This is a reprint of a letter that is circulated among the Mission Helpers of the Sacred Heart on the Feast Day of the Sacred Heart, June 27. 

In his Spiritual Exercises, Ignatius of Loyola invites us to contemplate the mystery of the Incarnation. In so doing, we are exhorted to envision the Trinity – Father, Son and Holy Spirit – looking upon our world: “Men and women being born and being laid to rest, some getting married and others getting divorced, the old and the young, the rich and the poor, the happy and the sad, so many people aimless, despairing, hateful, and killing, so many undernourished, sick, and dying, so many struggling with life and blind to any meaning. With God, we can hear people laughing and crying, some shouting and screaming, some praying, others cursing”.

Trinity-icon_Andrei RublewAnd then, “The leap of divine joy: God knows that the time has come when the mystery of salvation, hidden from the beginning of the world, will shine into human darkness and confusion. It is as if I can hear the Divine Persons saying, “Let us work the redemption of the whole human race; let us respond to the groaning of all creation.” (*)

From this Trinitarian relationship of love, God took on human form in the person of Jesus. In the words of Wendy Wright, “When the mystery of the Godhead spoke itself to the world that had emerged from its own ripe, generative belly, it spoke in the language of the heart. It spoke a tenderness so poignant it would break our hearts if only we would be still enough…It is said, in the devotional tradition, that when the body of God was broken open so we could peer inside to divinity’s innermost depths, it was discovered that the heart itself was pierced. Not by the soldier’s lance, for that entered the body’s right side. Instead, the heart, lodged in the chest’s left cavity, was pierced by Love’s own longing”. (**)

The history of the Mission Helpers of the Sacred Heart reveals a heartfelt response of love to the love and longing of the Heart of Jesus. Mary Frances Cunningham’s vision of an apostolic community of women who live among and minister to those in need mirrors the Trinity’s own desire for an intimate relationship with human creation.   Her response, and that of hundreds of sisters through the years, was one of relationship and intimacy. She and they worked to break down barriers that divide and oppress people; that blind them to their identity as beloved of God.   In her own words, “As Mission Helpers of the Sacred Heart we should strive ever more earnestly that the love that brought Jesus to earth be our distinguishing mark, the sign by which all may know that we follow closely in Jesus’ footsteps.”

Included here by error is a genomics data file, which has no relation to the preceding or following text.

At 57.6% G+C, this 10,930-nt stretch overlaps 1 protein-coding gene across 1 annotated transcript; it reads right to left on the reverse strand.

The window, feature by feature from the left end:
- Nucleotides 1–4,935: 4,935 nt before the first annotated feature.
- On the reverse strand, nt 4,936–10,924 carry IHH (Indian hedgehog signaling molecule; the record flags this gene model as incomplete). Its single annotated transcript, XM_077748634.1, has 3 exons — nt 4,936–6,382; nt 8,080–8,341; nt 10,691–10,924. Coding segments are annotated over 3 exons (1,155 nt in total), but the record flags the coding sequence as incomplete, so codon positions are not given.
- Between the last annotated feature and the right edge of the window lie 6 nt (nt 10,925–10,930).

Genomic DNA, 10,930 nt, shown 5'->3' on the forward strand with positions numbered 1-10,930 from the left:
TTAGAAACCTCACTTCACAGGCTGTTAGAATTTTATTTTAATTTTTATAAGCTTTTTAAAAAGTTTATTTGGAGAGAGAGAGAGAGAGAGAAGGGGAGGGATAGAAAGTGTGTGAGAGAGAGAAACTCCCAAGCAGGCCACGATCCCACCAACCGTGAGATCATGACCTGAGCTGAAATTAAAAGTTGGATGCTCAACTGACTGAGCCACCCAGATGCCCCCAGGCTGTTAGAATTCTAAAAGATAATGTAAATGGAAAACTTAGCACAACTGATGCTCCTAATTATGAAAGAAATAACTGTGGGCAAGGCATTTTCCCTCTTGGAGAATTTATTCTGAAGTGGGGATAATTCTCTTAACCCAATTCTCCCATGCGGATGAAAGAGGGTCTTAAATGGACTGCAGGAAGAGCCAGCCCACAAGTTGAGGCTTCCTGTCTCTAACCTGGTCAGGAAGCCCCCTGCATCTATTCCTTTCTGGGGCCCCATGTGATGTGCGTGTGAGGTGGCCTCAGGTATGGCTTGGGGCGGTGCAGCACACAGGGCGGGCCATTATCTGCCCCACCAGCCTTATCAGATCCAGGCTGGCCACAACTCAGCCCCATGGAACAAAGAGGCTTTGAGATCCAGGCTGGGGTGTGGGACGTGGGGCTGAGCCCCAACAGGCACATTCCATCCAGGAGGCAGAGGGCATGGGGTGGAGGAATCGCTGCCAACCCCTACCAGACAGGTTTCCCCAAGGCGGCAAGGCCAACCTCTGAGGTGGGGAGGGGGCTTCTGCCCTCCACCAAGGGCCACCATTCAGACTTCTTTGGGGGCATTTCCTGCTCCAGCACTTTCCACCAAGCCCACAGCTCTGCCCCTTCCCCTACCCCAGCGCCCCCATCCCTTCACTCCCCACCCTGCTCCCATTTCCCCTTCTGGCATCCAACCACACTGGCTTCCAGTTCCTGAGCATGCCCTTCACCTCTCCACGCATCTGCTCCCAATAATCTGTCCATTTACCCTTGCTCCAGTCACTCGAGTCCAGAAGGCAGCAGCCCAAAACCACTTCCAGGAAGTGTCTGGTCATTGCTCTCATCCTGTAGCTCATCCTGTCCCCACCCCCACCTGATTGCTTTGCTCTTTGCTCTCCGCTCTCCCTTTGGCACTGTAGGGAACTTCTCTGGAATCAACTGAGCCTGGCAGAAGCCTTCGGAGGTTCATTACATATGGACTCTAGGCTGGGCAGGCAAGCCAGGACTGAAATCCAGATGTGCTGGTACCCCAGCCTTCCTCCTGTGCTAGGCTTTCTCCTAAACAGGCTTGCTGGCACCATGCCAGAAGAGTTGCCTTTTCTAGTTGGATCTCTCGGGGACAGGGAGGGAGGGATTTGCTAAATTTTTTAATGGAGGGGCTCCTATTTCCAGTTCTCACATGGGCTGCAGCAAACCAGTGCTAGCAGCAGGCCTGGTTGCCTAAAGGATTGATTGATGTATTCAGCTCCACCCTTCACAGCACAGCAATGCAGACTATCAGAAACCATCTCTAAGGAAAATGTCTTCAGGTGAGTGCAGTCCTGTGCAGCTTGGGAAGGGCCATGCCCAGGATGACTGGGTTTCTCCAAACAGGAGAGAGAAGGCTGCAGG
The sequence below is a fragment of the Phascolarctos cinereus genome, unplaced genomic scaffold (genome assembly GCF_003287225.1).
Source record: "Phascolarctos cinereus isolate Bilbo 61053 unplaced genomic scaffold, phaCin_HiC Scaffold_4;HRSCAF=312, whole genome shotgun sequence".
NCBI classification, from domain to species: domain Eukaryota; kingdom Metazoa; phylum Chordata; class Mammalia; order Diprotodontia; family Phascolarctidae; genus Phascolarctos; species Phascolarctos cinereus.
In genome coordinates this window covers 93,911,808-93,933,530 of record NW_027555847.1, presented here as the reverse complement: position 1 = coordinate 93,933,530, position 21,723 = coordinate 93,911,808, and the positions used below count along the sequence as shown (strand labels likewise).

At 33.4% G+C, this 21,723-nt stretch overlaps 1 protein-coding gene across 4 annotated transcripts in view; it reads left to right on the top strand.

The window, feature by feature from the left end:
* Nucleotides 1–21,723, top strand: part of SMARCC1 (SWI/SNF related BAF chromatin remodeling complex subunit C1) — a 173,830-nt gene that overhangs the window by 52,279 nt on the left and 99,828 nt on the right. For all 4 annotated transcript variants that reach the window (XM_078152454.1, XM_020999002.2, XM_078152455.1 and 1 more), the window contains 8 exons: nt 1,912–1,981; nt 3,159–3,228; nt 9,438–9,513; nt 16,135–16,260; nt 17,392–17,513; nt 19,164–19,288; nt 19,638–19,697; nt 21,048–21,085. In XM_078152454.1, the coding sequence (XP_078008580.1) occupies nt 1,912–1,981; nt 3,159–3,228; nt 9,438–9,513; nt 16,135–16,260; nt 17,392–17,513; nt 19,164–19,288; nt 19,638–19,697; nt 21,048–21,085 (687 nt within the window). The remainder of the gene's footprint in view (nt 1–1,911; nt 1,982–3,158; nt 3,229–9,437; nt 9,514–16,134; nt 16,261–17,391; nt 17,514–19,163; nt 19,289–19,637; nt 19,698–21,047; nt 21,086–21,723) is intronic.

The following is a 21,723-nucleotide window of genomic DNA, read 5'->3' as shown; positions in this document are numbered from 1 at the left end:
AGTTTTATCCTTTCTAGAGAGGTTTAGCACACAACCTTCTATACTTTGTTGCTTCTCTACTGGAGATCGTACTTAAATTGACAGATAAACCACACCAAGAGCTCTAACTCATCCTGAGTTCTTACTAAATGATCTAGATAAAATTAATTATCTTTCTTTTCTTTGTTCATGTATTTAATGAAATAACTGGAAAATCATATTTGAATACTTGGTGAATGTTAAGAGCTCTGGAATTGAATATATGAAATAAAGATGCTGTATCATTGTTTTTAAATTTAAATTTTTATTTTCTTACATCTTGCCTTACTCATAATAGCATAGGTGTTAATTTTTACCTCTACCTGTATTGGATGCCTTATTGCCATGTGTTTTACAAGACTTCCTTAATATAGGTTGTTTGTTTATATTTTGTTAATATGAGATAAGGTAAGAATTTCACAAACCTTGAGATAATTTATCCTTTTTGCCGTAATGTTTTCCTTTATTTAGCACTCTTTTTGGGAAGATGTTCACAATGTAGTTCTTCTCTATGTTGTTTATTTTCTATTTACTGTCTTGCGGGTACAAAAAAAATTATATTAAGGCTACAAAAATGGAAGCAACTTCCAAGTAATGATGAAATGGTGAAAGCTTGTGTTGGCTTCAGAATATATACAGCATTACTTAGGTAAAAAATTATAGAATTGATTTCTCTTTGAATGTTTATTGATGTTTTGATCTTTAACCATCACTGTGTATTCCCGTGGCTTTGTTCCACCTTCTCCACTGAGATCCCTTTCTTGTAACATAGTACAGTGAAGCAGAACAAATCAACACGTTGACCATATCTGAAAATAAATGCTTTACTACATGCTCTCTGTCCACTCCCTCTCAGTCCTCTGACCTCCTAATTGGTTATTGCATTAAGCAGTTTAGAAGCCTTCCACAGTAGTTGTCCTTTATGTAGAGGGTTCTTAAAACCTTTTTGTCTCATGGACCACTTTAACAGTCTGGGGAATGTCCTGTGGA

language-of-the-heart-sai-darshan2As we look to our future as a Community, filled with hope yet cognizant that there are challenges that we must engage, we will be well served to remember that the heart is a dynamic place of change and exchange. Wendy Wright states that “…God’s heart is the center where all paradoxes are held in tension. Christianity is a religion of paradoxes. Three in one. Fully God and fully human. Life born through death…The tradition of the Sacred Heart seems to me to be a vehicle through which we locate the place of paradoxical convergence. The heart is at the center of God’s body, the center of the liturgy, the center of our redemption, and the center of the universe. There all things converge, but their convergence does not dilute distinctiveness into sameness. Instead, the incredible tension of holding opposites together generates intense creativity. For the center is not static but dynamic, and the existence of paradox there is not chaotic but life-giving.”(**)

Grounded in our relationship with the Sacred Heart of Jesus, with each other, and with all we encounter, we can turn toward our future with hope and courage. Happy Feast Day!

(*) “Draw Me Into Your Friendship” by David Fleming SJ

(**) “Sacred Heart: Gateway to God” by Wendy Wright